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Dynamic Changes in the NK-, Neutrophil-, and B-cell Immunophenotypes Relevant in High Metastatic Risk Post Neoadjuvant Chemotherapy–Resistant Early Breast Cancers

Research output: Contribution to journalArticlepeer-review

Patrycja Gazinska, Charlotte Milton, Jacopo Iacovacci, Joseph Ward, Richard Buus, Thanussuyah Alaguthurai, Rosalind Graham, Ayse Akarca, Esther Lips, Kalnisha Naidoo, Jelle Wesseling, Teresa Marafioti, Maggie Cheang, Cheryl Gillett, Yin Wu, Aadil Khan, Alan Melcher, Roberto Salgado, Mitch Dowsett, Andrew Tutt & 3 more Ioannis Roxanis, Syed Haider, Sheeba Irshad

Original languageEnglish
Pages (from-to)4494-4508
Number of pages15
JournalClinical Cancer Research
Volume28
Issue number20
DOIs
Accepted/In press12 Aug 2022
Published14 Oct 2022

Bibliographical note

Funding Information: This research was supported by grants from Cancer Research UK to S. Irshad (C56773/A24869) and program grants from Breast Cancer Now to A. Tutt at King’s College London and to the Breast Cancer Now Toby Robins Research Center at the Institute of Cancer Research, London. The work was also supported by the National Institute for Health Research (NIHR) Biomedical Research Centre based at Guy’sand St Thomas’ NHS Foundation Trust and King’s College London and/or the NIHR Funding Information: R. Buus reports personal fees from NanoString Technologies outside the submitted work. T. Alaguthurai reports grants from CRUK during the conduct of the study. R. Graham reports grants from CRUK during the conduct of the study. J. Wesseling reports research funding for Cancer Grand Challenge from Cancer Research UK and KWF Dutch Cancer Society, focused on Ductal Carcinoma In Situ. M. Cheang reports personal fees from Advisory, grants from Eli Lilly, and grants from AstraZeneca outside the submitted work; in addition, M. Cheang has a patent for PAM50/ Bioclassifier with royalties paid from Veracyte. R. Salgado reports other support from BMS, Exact Sciences, and Merck outside the submitted work. M. Dowsett reports personal fees from AstraZeneca, Lilly, Roche, Radius, H3 Biomedicine, and G1 outside the submitted work. A.N. Tutt reports personal fees from Pfizer, Vertex, MD Anderson, Merck KGAA, Artios, Prime Oncology, Medscape Education, EMPartners, Inbiomotion, Gilead, GBCC, Cancer Panel, Research to practice, SABCS, and Penn Medicine, other support from CRUK, AZ Symposium at ESMO, GE Healthcare, VJ Oncology, Gilead, AstraZeneca, and Innovation in Breast Cancer Symposium, and AACR, personal fees and other support from AstraZeneca, grants and other support from AstraZeneca, and grants from Myriad genetic, MERCK KGAA, Medivation, CRUK, and Breast Cancer Now outside the submitted work. No disclosures were reported by the other authors. Publisher Copyright: © 2022 The Authors.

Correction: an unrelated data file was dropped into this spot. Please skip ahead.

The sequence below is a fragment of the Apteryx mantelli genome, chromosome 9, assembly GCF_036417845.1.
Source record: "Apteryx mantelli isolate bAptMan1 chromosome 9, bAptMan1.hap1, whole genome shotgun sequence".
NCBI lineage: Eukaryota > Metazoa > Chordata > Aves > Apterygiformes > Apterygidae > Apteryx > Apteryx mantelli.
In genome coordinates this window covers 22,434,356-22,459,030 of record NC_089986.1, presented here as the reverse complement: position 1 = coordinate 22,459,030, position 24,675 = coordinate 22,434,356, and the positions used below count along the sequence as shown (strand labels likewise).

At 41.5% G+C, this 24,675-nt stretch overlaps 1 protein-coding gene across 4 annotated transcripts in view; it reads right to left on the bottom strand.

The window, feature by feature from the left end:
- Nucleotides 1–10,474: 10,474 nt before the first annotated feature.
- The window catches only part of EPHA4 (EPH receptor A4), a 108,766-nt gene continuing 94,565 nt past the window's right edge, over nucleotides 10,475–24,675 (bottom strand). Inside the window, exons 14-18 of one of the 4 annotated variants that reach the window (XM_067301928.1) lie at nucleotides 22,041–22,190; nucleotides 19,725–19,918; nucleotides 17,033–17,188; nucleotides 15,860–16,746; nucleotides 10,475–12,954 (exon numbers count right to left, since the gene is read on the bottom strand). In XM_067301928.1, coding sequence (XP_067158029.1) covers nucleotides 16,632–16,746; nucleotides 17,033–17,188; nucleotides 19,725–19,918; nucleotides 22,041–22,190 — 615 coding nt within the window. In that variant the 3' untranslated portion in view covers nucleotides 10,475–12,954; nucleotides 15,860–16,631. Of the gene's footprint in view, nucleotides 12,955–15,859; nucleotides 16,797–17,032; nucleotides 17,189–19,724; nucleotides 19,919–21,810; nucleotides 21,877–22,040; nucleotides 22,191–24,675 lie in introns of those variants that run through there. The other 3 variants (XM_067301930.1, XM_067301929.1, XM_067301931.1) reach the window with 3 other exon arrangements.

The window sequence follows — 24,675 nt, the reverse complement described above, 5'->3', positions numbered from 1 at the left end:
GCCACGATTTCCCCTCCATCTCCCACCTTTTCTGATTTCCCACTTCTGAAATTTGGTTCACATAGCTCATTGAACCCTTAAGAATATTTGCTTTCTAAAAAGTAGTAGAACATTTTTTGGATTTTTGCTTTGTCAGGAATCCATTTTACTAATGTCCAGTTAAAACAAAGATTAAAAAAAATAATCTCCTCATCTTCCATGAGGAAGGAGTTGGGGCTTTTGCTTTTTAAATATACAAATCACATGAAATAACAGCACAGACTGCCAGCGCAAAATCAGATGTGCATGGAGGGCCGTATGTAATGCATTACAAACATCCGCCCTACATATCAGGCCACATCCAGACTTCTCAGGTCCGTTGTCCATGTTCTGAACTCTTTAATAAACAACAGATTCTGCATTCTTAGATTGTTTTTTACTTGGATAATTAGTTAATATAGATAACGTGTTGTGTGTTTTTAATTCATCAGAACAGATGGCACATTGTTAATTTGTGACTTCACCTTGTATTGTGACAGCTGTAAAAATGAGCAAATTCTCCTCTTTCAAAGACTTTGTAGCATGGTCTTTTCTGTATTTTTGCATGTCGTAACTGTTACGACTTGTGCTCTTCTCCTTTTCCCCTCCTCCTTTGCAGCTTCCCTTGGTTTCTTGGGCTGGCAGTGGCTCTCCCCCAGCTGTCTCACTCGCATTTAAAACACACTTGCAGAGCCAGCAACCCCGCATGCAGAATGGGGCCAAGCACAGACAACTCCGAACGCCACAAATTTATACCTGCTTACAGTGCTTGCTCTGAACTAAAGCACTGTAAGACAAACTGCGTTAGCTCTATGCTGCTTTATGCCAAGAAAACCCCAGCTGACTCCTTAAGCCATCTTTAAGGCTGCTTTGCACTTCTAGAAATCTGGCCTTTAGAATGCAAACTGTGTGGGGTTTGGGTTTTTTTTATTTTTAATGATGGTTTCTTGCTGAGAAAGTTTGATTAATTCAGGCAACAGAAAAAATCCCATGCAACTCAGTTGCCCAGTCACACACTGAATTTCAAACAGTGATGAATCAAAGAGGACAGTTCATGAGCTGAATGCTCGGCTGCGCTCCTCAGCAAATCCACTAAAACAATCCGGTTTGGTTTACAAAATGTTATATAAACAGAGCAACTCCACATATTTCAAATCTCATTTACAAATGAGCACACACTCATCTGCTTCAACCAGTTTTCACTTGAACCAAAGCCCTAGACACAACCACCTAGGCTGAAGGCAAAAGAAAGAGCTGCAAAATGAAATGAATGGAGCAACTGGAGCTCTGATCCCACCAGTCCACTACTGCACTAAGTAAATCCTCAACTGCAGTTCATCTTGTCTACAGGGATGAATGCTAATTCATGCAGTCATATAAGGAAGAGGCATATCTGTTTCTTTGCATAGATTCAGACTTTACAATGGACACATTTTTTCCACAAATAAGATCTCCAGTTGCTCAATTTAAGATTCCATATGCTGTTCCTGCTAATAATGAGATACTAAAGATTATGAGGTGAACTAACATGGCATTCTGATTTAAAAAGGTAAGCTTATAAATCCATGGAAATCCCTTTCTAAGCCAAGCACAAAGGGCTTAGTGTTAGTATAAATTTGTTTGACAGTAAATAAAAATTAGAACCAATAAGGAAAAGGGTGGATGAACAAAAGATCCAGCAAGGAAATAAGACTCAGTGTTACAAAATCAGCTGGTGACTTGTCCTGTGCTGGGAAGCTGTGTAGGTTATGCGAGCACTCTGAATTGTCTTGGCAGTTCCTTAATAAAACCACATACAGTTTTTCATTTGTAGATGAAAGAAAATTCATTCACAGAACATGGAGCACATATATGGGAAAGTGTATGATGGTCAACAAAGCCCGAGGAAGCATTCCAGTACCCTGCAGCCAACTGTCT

King's Authors

Abstract

Purpose:
To identify potential immune targets in post-neoadjuvant chemotherapy (NAC)–resistant triple-negative breast cancer (TNBC) and ER+HER2– breast cancer disease.

Experimental Design:
Following pathology review, 153 patients were identified as having residual cancer burden (RCB) II/III disease (TNBC n = 80; ER+HER2–n = 73). Baseline pre-NAC samples were available for evaluation for 32 of 80 TNBC and 36 of 73 ER+HER2– cases. Bright-field hematoxylin and eosin assessment allowed for tumor-infiltrating lymphocyte (TIL) evaluation in all cases. Multiplexed immunofluorescence was used to identify the abundance and distribution of immune cell subsets. Levels of checkpoints including PD-1/PD-L1 expression were also quantified. Findings were then validated using expression profiling of cancer and immune-related genes. Cytometry by time-of-flight characterized the dynamic changes in circulating immune cells with NAC.

Results:
RCB II/III TNBC and ER+HER2– breast cancer were immunologically “cold” at baseline and end of NAC. Although the distribution of immune cell subsets across subtypes was similar, the mRNA expression profiles were both subtype- and chemotherapy-specific. TNBC RCB II/III disease was enriched with genes related to neutrophil degranulation, and displayed strong interplay across immune and cancer pathways. We observed similarities in the dynamic changes in B-cell biology following NAC irrespective of subtype. However, NAC induced changes in the local and circulating tumor immune microenvironment (TIME) that varied by subtype and response. Specifically, in TNBC residual disease, we observed downregulation of stimulatory (CD40/OX40L) and inhibitory (PD-L1/PD-1) receptor expression and an increase in NK cell populations (especially non-cytolytic, exhausted CD56dimCD16–) within both the local TIME and peripheral white cell populations.

Conclusions:
This study identifies several potential immunologic pathways in residual disease, which may be targeted to benefit high-risk patients.

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